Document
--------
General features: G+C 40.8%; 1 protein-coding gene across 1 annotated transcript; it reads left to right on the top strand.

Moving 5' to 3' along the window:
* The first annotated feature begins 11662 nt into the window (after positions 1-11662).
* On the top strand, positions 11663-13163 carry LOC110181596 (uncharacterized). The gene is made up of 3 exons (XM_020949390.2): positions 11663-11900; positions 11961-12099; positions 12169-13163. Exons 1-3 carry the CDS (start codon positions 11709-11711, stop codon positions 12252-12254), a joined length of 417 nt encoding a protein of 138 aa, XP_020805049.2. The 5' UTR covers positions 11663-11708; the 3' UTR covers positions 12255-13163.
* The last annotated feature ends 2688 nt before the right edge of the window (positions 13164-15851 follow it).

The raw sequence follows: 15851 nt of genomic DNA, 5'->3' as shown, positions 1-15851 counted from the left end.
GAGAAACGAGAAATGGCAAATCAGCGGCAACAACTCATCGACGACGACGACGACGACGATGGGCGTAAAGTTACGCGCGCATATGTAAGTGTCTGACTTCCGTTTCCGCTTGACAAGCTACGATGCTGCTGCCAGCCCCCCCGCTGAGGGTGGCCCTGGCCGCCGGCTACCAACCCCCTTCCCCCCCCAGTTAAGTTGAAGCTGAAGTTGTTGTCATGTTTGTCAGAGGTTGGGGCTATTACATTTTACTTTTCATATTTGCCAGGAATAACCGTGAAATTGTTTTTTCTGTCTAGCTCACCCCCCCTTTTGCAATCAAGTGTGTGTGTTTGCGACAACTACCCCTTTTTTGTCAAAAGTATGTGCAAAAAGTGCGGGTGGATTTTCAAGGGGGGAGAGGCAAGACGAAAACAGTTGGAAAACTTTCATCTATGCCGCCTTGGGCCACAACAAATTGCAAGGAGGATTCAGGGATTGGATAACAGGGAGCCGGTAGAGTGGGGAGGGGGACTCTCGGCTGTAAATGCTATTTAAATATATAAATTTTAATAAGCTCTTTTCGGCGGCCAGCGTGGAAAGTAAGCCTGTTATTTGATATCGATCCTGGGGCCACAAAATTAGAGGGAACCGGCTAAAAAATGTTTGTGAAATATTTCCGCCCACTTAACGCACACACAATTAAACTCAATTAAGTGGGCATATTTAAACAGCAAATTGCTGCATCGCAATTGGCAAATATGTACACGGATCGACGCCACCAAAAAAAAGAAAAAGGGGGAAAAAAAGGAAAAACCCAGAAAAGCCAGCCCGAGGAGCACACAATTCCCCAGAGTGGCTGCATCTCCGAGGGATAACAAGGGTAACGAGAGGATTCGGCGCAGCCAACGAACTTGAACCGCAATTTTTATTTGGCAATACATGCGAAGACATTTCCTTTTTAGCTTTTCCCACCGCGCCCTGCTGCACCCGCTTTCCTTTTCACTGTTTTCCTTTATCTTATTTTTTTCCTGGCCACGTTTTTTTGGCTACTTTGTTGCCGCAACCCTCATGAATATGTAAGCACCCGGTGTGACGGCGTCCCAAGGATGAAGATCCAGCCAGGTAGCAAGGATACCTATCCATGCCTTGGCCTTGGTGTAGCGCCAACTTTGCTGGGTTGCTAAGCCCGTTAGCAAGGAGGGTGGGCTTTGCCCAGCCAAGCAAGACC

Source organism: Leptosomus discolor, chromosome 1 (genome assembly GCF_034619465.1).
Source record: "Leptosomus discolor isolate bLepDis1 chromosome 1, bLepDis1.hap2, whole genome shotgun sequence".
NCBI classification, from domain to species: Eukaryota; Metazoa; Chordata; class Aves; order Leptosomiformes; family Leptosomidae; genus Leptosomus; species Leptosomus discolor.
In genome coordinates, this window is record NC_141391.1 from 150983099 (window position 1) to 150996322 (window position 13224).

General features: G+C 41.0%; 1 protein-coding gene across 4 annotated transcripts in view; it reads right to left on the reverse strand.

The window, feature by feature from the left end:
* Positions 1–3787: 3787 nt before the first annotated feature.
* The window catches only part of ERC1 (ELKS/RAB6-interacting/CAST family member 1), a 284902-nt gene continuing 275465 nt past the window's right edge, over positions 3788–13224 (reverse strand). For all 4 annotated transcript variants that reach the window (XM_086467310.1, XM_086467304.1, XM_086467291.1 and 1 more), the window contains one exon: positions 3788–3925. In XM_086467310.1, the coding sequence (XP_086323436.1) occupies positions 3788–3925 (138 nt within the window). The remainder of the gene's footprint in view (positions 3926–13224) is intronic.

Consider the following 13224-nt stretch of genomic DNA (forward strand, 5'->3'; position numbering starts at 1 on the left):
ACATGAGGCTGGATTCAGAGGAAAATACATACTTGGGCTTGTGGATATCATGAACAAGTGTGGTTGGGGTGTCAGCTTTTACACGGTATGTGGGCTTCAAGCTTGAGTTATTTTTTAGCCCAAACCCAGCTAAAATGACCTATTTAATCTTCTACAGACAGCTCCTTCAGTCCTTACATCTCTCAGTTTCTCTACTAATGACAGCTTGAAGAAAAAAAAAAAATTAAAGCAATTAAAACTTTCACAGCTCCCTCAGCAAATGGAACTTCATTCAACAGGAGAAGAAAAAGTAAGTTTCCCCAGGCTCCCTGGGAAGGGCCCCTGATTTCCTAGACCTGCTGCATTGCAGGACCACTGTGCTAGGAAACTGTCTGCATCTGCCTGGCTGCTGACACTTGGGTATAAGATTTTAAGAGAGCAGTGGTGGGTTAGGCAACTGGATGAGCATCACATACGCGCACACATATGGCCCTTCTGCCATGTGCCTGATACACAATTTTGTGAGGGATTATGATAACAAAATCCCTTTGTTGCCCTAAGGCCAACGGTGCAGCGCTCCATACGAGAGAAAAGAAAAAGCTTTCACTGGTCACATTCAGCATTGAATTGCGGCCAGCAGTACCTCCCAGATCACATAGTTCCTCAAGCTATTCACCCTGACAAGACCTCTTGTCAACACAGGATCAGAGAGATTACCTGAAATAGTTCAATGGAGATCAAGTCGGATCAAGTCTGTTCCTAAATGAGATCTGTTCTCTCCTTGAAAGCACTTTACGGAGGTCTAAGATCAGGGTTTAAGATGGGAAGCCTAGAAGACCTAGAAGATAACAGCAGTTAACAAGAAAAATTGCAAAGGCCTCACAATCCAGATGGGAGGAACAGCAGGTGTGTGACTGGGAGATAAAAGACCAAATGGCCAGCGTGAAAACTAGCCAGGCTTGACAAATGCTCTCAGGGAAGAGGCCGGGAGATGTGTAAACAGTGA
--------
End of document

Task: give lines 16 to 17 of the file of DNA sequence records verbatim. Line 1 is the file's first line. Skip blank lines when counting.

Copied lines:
Consider the following 13224-nt stretch of genomic DNA (forward strand, 5'->3'; position numbering starts at 1 on the left):
ACATGAGGCTGGATTCAGAGGAAAATACATACTTGGGCTTGTGGATATCATGAACAAGTGTGGTTGGGGTGTCAGCTTTTACACGGTATGTGGGCTTCAAGCTTGAGTTATTTTTTAGCCCAAACCCAGCTAAAATGACCTATTTAATCTTCTACAGACAGCTCCTTCAGTCCTTACATCTCTCAGTTTCTCTACTAATGACAGCTTGAAGAAAAAAAAAAAATTAAAGCAATTAAAACTTTCACAGCTCCCTCAGCAAATGGAACTTCATTCAACAGGAGAAGAAAAAGTAAGTTTCCCCAGGCTCCCTGGGAAGGGCCCCTGATTTCCTAGACCTGCTGCATTGCAGGACCACTGTGCTAGGAAACTGTCTGCATCTGCCTGGCTGCTGACACTTGGGTATAAGATTTTAAGAGAGCAGTGGTGGGTTAGGCAACTGGATGAGCATCACATACGCGCACACATATGGCCCTTCTGCCATGTGCCTGATACACAATTTTGTGAGGGATTATGATAACAAAATCCCTTTGTTGCCCTAAGGCCAACGGTGCAGCGCTCCATACGAGAGAAAAGAAAAAGCTTTCACTGGTCACATTCAGCATTGAATTGCGGCCAGCAGTACCTCCCAGATCACATAGTTCCTCAAGCTATTCACCCTGACAAGACCTCTTGTCAACACAGGATCAGAGAGATTACCTGAAATAGTTCAATGGAGATCAAGTCGGATCAAGTCTGTTCCTAAATGAGATCTGTTCTCTCCTTGAAAGCACTTTACGGAGGTCTAAGATCAGGGTTTAAGATGGGAAGCCTAGAAGACCTAGAAGATAACAGCAGTTAACAAGAAAAATTGCAAAGGCCTCACAATCCAGATGGGAGGAACAGCAGGTGTGTGACTGGGAGATAAAAGACCAAATGGCCAGCGTGAAAACTAGCCAGGCTTGACAAATGCTCTCAGGGAAGAGGCCGGGAGATGTGTAAACAGTGA